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The Curious Teenager’s Guide to Islam: How to Evaluate Resources Help!

Introduction to Islam for NYC High School Students

Evaluating Your Sources

It's important to develop skills to critically evaluate books, articles, websites and other materials before including them in research papers. This page is intended to be a quick introduction, or "what to" consider when evaluating or selecting resources. The need to evaluate resources is nothing new and is actually quite common - there are researchers and fact checkers for news papers, tv shows, movies and documentaries, as well as books. However, the purpose and use of particular resources by an author can be manipulated to prove their point, a current example is fake news. The current discussion around "fake news" is about the use, or lack there of evaluated resources. It is important to be aware of the context of which a book, article, or news report was written and by whom. These topics are addressed through the evaluation of a resource's currency, relevance, authority, accuracy, and purpose of resources which can be applied to scholarly research, the news, or finding the accurate information about your own personal hobbies and interests. This LibGuide for example provides resources intended to encourage the critical evaluation of stereotypes directed at the American Muslim community in the United States and the variety and availability of resources available to do so.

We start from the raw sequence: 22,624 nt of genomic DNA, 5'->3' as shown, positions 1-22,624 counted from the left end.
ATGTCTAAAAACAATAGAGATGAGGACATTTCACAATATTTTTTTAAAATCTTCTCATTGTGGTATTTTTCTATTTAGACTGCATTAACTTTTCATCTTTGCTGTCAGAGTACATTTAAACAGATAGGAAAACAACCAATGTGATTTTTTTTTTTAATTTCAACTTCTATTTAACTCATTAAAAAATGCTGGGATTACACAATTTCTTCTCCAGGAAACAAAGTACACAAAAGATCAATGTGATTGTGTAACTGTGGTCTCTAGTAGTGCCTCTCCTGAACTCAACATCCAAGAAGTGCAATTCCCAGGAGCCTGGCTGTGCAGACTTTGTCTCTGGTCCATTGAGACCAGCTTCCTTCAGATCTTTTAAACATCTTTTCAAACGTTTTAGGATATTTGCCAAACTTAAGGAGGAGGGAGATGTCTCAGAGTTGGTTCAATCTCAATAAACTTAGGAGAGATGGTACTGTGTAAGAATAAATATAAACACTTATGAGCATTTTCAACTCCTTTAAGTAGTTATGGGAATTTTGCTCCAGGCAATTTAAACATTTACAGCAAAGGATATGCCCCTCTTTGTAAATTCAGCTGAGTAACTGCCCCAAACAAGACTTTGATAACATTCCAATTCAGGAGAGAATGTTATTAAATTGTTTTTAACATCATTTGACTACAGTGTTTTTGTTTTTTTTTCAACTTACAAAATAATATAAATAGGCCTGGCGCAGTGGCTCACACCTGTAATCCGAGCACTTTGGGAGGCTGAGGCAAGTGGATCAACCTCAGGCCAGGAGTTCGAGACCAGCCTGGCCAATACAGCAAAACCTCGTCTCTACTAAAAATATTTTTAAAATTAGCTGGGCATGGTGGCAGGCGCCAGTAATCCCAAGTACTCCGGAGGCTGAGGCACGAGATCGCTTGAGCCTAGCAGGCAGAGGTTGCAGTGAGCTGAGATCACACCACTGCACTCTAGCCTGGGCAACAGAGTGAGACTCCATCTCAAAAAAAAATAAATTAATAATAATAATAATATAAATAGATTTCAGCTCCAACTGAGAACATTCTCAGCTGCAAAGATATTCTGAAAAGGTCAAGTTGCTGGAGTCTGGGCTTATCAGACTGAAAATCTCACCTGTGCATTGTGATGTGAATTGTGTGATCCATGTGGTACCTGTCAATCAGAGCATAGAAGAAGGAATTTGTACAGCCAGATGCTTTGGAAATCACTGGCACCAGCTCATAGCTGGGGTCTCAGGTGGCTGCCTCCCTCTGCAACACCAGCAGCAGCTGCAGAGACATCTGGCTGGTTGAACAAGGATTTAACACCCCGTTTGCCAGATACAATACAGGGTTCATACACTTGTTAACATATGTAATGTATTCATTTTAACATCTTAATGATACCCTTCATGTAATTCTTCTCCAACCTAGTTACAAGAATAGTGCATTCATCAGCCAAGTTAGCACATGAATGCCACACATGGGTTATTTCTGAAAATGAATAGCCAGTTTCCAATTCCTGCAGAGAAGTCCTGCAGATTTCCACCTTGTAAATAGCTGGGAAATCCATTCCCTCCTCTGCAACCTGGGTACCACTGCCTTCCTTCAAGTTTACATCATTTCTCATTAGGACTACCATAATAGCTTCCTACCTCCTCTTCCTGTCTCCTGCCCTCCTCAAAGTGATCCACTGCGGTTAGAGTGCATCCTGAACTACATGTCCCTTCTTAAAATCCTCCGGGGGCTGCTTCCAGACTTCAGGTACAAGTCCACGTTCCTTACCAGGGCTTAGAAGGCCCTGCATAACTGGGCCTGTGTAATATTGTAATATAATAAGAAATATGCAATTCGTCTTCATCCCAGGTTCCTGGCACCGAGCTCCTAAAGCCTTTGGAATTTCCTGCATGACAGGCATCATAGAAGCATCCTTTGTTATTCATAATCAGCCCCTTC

Criteria Questions to Ask
  • Does your topic require current information?  If so, when was the source written and published?
  • Has the information been revised or updated recently?
  • Does the information relate to your topic or answer your question?
  • Who is the intended audience?  Is the level too elementary or advanced for your needs?
  • Who is the author (person, company, or organization) and what are the author's credentials and affiliations?
  • If a website, does the URL provide insight?  examples: .com .edu .gov .org .net
  • Where does the information come from?
  • Can the information be verified through another source?
  • Has the information been reviewed?  Is there a bibliography?
  • What is the reason for the source's existence?  To inform, teach, sell, entertain, or persuade?
  • Who is the intended audience? 
  • Does the point of view appear objective or biased?

Table taken from Northwestern's Evaluating Sources LibGuide

Evaluating Sources with Western University Libraries!

Visual illustration of CRAAP created by Western University Libraries

Nerd Squirrel reviews resources at Standford Uni. Libraries